Plays by David Mamet

The Shawl

Bloomsbury Publishing
Type: Text

The Shawl is a fascinating play about mysticism, magic and deceit, in which an apparent clairvoyant named John, shows his lover, Charles, how he manages the tricks and sleights of hand of his dubious profession. Charles suggests that they use these techniques to con his latest client, Miss A, out of a recent inheritance. But in playing the con, and maximising the deceit, John, Charles and Miss A stumble upon the mystery at the heart of the difference between fact and fiction.

Reviewing a 2009 revival at the Arcola Theatre, London, Michael Billington wrote in the Guardian: 'The play works well for a number of reasons: it creates doubt; it suggests, like Jonson's Volpone and The Alchemist, that the conman depends on the psychological need of the victim to be gulled; and it makes good use of Mamet's trademark technique of creating a musical rhythm out of the ellipses of everyday speech . . . It's a wonderful play that acts as a metaphor for the theatrical process itself'.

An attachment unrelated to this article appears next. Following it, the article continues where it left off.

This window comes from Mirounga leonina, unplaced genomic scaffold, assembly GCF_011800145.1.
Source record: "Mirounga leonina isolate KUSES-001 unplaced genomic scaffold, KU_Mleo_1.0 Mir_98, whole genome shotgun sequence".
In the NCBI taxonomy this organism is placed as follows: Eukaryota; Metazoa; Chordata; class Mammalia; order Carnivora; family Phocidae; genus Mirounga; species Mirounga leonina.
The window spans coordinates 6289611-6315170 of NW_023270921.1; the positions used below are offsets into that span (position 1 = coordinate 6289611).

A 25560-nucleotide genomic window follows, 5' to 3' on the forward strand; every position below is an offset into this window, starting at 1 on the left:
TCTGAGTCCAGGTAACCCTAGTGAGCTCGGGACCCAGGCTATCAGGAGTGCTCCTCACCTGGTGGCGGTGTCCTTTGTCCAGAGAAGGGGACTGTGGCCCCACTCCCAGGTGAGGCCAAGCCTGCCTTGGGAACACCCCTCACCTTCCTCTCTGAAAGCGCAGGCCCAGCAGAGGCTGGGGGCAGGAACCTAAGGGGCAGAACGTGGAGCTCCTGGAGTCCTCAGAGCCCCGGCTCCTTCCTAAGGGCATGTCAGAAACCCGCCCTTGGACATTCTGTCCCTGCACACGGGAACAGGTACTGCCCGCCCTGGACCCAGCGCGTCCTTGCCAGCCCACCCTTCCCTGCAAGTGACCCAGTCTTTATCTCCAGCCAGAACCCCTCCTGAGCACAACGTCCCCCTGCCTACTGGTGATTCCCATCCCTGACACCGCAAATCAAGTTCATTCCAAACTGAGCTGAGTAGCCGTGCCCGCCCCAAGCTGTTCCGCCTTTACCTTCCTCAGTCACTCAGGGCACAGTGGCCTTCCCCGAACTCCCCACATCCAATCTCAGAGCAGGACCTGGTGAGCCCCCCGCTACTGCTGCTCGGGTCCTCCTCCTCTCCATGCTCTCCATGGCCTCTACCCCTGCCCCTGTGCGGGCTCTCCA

The Shawl was first performed at the Goodman Theater's New Theater Company in Chicago on April 19 1985 in a production directed by Gregory Mosher. The UK premiere followed at the Royal Court Theatre Upstairs on 9 June 1986, directed by Richard Eyre.

audio Speed the Plow

LA Theatre Works
Type: Audio

Jaded Hollywood producer Bobby Gould has spent a career reaping what others sow, until the night he’s forced to choose between his loyal friend’s sure-fire hit and a beautiful girl’s art-house project. During a wicked evening of seduction and manipulation, Bobby discovers that the power he exerts is more elusive than it seems.

An L.A. Theatre Works full-cast performance featuring Jeff Goldblum, Adam Arkin and Dina Waters.

Featuring: Jeff Goldblum, Adam Arkin, Dina Waters


Bloomsbury Publishing
Type: Text

When Fox comes up with a brilliant idea for a movie, he and Gould think they’ve made it. For one blissful day the world seems about to open its arms to embrace them. Gould assures that he will bring the movie forward to the board for production, and Fox goes away happy. But when a side-bet between Fox and Gould about Gould's attractive assistant Karen ends with Gould being evangelised to an alternative vision of the world, Gould is brought to the precipice of throwing his – and Fox’s – opportunity aside.